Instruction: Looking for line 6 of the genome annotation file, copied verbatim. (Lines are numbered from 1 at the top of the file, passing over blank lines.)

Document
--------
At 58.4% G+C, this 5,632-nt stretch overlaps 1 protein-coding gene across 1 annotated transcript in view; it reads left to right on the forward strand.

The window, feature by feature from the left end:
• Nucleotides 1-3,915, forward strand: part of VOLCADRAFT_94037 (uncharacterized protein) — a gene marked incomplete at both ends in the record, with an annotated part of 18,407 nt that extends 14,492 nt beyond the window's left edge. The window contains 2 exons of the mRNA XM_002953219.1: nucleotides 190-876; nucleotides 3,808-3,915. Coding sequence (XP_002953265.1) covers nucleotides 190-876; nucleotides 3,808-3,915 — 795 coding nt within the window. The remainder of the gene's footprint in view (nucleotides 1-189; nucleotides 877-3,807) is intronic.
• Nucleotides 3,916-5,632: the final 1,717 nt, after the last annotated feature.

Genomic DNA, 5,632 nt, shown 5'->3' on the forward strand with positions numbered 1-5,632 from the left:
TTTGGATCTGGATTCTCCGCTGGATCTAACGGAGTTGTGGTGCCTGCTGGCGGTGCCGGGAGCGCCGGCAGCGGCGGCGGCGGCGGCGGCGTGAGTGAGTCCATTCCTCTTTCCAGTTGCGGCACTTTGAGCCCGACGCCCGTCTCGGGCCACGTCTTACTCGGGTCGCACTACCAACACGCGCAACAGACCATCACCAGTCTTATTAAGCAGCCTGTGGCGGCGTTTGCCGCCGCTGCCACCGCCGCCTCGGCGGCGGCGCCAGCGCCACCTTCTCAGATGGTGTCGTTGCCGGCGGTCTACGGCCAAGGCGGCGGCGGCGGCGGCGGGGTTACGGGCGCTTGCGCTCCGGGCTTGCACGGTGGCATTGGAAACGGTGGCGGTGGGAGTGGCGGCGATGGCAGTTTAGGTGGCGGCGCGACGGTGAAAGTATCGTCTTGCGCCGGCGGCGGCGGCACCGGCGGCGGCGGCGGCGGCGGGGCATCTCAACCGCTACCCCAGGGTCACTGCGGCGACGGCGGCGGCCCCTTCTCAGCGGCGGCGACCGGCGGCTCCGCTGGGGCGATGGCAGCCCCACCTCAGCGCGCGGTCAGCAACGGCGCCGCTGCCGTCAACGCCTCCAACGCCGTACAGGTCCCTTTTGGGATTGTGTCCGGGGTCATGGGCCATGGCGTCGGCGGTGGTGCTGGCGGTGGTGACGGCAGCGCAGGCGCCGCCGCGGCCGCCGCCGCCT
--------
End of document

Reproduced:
TTTGGATCTGGATTCTCCGCTGGATCTAACGGAGTTGTGGTGCCTGCTGGCGGTGCCGGGAGCGCCGGCAGCGGCGGCGGCGGCGGCGGCGTGAGTGAGTCCATTCCTCTTTCCAGTTGCGGCACTTTGAGCCCGACGCCCGTCTCGGGCCACGTCTTACTCGGGTCGCACTACCAACACGCGCAACAGACCATCACCAGTCTTATTAAGCAGCCTGTGGCGGCGTTTGCCGCCGCTGCCACCGCCGCCTCGGCGGCGGCGCCAGCGCCACCTTCTCAGATGGTGTCGTTGCCGGCGGTCTACGGCCAAGGCGGCGGCGGCGGCGGCGGGGTTACGGGCGCTTGCGCTCCGGGCTTGCACGGTGGCATTGGAAACGGTGGCGGTGGGAGTGGCGGCGATGGCAGTTTAGGTGGCGGCGCGACGGTGAAAGTATCGTCTTGCGCCGGCGGCGGCGGCACCGGCGGCGGCGGCGGCGGCGGGGCATCTCAACCGCTACCCCAGGGTCACTGCGGCGACGGCGGCGGCCCCTTCTCAGCGGCGGCGACCGGCGGCTCCGCTGGGGCGATGGCAGCCCCACCTCAGCGCGCGGTCAGCAACGGCGCCGCTGCCGTCAACGCCTCCAACGCCGTACAGGTCCCTTTTGGGATTGTGTCCGGGGTCATGGGCCATGGCGTCGGCGGTGGTGCTGGCGGTGGTGACGGCAGCGCAGGCGCCGCCGCGGCCGCCGCCGCCT